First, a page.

2010.09.01 Smart car, stupid man

Written by David Green.

Smart car,

stupid man


When my wife and I were returning from the north country a couple of weekends ago, we were passed by a Smart car.


Colleen said something about how nuts it was to see this little thing about a quarter the size of our vehicle zipping past us. She was thinking in terms of the danger of driving one of those little things that fast.

I was thinking how nuts it was that they could go that fast. I had a false impression that they were “city cars” and couldn’t go anywhere close to 75 miles an hour. How wrong I was.

The standard Smart car has an electronically-limited top speed of 90 mph., so there’s a little bit to spare.

But is it safe? Getting into a Smart car is described as putting on a suit of armor. You’re entering a steel cage with surprisingly good safety ratings.

There’s an interesting YouTube video of a Smart car running into a concrete wall, just to see what would happen. The cage worked quite well, although the commentator mentions that any people in the vehicle probably wouldn’t have survived the impact. I wonder how passengers fare in other vehicles when hitting concrete at 70 mph?

I read a report of a man walking away from his crashed Smart car after a highway accident. I’ve seen a photo that allegedly shows a Smart car crushed betwixt two trucks. Smart car owners quickly responded by pointing out that it obviously wasn’t a Smart car if you look closely at the little bit of car showing.

Here’s a quote from a study by the Insurance Institute for Highway Safety:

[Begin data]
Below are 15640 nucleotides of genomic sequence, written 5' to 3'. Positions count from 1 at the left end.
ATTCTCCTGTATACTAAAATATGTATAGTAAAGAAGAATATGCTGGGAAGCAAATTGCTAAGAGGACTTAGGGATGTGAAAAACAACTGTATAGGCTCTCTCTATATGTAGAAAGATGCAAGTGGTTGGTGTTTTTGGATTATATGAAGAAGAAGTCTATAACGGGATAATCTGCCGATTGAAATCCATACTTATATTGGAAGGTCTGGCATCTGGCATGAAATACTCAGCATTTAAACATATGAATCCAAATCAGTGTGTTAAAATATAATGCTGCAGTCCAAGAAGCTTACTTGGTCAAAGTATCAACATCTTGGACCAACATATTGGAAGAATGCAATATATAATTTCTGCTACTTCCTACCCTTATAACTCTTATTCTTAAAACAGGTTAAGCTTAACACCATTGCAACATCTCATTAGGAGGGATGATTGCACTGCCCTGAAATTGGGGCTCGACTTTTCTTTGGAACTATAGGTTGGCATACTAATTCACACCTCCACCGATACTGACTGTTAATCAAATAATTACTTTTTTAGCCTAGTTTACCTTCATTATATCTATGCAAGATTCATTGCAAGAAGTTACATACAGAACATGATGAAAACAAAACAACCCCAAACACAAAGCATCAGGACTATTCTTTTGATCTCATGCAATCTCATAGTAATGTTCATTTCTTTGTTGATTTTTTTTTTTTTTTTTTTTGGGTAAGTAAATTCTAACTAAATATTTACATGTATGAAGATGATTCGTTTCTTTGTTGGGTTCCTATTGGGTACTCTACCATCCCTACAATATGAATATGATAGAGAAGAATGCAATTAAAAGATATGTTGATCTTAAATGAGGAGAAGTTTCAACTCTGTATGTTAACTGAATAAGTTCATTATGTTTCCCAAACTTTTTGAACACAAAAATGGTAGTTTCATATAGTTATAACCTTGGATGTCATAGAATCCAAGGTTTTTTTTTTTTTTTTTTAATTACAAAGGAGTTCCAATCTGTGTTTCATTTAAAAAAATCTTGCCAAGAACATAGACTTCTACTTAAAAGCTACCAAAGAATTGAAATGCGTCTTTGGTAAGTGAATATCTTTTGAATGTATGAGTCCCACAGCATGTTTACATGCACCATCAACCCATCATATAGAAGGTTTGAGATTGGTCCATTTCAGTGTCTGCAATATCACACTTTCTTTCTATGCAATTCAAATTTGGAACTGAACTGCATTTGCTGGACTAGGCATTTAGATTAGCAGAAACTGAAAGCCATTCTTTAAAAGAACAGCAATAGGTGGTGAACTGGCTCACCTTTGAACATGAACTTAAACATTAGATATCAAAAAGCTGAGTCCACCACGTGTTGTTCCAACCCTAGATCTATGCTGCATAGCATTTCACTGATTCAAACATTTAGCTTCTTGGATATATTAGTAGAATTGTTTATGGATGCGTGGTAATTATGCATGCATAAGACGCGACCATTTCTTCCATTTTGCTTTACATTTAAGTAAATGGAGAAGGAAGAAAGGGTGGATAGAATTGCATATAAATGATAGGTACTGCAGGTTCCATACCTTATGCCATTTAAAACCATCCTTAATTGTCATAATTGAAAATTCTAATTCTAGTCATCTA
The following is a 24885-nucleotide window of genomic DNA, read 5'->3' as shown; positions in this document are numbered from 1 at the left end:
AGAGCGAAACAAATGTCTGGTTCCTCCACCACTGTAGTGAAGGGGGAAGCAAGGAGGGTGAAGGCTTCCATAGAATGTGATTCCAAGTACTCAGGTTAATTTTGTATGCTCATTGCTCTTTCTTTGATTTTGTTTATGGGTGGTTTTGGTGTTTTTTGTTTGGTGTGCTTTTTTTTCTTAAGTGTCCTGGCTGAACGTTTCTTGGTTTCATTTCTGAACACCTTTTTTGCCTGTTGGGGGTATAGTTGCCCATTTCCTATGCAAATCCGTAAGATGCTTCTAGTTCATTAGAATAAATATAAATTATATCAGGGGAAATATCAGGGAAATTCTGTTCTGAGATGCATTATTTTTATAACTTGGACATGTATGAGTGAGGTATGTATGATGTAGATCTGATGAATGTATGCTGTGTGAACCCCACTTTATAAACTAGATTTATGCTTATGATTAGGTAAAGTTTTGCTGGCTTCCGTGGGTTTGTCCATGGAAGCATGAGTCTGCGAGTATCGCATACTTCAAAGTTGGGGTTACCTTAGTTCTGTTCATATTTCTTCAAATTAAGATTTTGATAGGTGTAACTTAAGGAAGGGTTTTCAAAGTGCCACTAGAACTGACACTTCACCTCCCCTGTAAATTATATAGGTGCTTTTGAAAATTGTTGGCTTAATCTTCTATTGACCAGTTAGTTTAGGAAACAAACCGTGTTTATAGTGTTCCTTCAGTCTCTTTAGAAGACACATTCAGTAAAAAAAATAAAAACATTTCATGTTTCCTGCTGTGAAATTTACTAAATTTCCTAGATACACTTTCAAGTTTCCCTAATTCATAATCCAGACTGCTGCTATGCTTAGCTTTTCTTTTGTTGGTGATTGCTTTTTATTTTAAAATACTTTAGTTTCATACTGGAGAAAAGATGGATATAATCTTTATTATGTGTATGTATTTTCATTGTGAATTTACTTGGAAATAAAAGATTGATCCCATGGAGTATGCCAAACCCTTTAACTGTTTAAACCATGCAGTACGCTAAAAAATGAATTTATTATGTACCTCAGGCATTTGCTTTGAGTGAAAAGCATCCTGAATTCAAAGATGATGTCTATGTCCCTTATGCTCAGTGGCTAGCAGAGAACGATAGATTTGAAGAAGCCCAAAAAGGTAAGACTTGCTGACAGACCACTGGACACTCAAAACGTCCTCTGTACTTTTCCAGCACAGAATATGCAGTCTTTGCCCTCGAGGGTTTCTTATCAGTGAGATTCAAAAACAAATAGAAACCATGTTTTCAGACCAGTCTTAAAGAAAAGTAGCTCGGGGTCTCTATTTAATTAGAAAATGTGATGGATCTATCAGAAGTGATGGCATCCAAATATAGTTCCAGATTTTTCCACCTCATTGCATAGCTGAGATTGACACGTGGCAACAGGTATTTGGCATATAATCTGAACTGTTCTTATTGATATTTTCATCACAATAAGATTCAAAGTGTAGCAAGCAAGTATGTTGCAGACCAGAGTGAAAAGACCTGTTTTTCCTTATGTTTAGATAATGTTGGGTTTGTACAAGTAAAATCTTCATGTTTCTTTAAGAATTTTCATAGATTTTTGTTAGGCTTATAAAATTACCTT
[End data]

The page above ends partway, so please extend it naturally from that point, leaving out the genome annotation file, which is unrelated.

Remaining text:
All things being equal in safety, bigger and heavier is always better. But among the smallest cars, the engineers of the Smart did their homework and designed a high level of safety into a very small package.

OK, bigger and heavier is better, but consider the Smart car vs. riding on a motorcycle at 75 mph.

The standard model sells for $11,990, and that’s with manual window controls. For $2,000 more, it’s pretty much equipped with everything you might want.

Those two women heading back to Indiana were getting about 40 miles per gallon when they passed us. Well, maybe not at that speed, but I won’t even mention what we were getting.

By the way, I read there might be a problem with wind out on the open road, but as writer Patricia Marx points out, in a collision with a disabled kite, the Smart is sure to win.

– 0 –

When perusing old issues of the Observer for Morenci Through the Decades tidbits, I noticed a column from 1990 about spitting.

Spitting was on my mind that day because I had watched a friend of Ben’s spit up into the air, then try to move out of the way before it came back down. He failed; it got him right in the eye and on the forehead.

I wondered if it were really possible to accomplish, but I wanted to design a safe research project—safe from my vantage point.

Ben was first. He had trouble at the beginning of the study. He was getting a forward arc to the spit and running into it. He soon learned through experience, tilted his head back perpendicular, spit and moved. Like any healthy second grader, I suppose, he could clear it.

For a four-year-old it was a different matter. I don’t think Rosanna had sufficient coordination yet and she was getting rather damp when I called off the research.